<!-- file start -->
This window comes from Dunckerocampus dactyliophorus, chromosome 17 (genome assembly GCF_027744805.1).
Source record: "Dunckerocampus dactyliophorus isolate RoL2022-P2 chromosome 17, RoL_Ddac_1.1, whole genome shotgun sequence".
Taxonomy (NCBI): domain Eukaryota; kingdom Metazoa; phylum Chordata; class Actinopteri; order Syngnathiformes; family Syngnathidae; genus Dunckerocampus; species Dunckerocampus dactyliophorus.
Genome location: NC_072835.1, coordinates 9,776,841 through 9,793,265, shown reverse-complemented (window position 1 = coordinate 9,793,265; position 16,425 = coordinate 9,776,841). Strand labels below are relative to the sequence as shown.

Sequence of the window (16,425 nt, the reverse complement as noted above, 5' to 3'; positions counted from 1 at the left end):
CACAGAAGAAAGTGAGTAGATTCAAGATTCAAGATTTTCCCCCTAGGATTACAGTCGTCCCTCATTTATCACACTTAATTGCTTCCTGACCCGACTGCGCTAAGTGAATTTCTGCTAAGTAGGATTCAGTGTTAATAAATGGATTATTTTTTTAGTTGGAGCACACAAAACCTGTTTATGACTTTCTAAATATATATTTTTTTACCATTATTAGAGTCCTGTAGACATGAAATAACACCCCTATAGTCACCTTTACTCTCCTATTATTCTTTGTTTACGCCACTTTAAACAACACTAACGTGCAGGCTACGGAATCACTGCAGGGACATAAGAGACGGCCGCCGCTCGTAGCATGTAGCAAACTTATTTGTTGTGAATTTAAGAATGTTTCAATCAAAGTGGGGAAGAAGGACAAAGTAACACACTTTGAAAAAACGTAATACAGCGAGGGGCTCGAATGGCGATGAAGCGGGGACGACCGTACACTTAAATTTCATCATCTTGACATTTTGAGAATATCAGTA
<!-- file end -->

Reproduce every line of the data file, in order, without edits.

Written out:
This window comes from Dunckerocampus dactyliophorus, chromosome 17 (genome assembly GCF_027744805.1).
Source record: "Dunckerocampus dactyliophorus isolate RoL2022-P2 chromosome 17, RoL_Ddac_1.1, whole genome shotgun sequence".
Taxonomy (NCBI): domain Eukaryota; kingdom Metazoa; phylum Chordata; class Actinopteri; order Syngnathiformes; family Syngnathidae; genus Dunckerocampus; species Dunckerocampus dactyliophorus.
Genome location: NC_072835.1, coordinates 9,776,841 through 9,793,265, shown reverse-complemented (window position 1 = coordinate 9,793,265; position 16,425 = coordinate 9,776,841). Strand labels below are relative to the sequence as shown.

Sequence of the window (16,425 nt, the reverse complement as noted above, 5' to 3'; positions counted from 1 at the left end):
CACAGAAGAAAGTGAGTAGATTCAAGATTCAAGATTTTCCCCCTAGGATTACAGTCGTCCCTCATTTATCACACTTAATTGCTTCCTGACCCGACTGCGCTAAGTGAATTTCTGCTAAGTAGGATTCAGTGTTAATAAATGGATTATTTTTTTAGTTGGAGCACACAAAACCTGTTTATGACTTTCTAAATATATATTTTTTTACCATTATTAGAGTCCTGTAGACATGAAATAACACCCCTATAGTCACCTTTACTCTCCTATTATTCTTTGTTTACGCCACTTTAAACAACACTAACGTGCAGGCTACGGAATCACTGCAGGGACATAAGAGACGGCCGCCGCTCGTAGCATGTAGCAAACTTATTTGTTGTGAATTTAAGAATGTTTCAATCAAAGTGGGGAAGAAGGACAAAGTAACACACTTTGAAAAAACGTAATACAGCGAGGGGCTCGAATGGCGATGAAGCGGGGACGACCGTACACTTAAATTTCATCATCTTGACATTTTGAGAATATCAGTA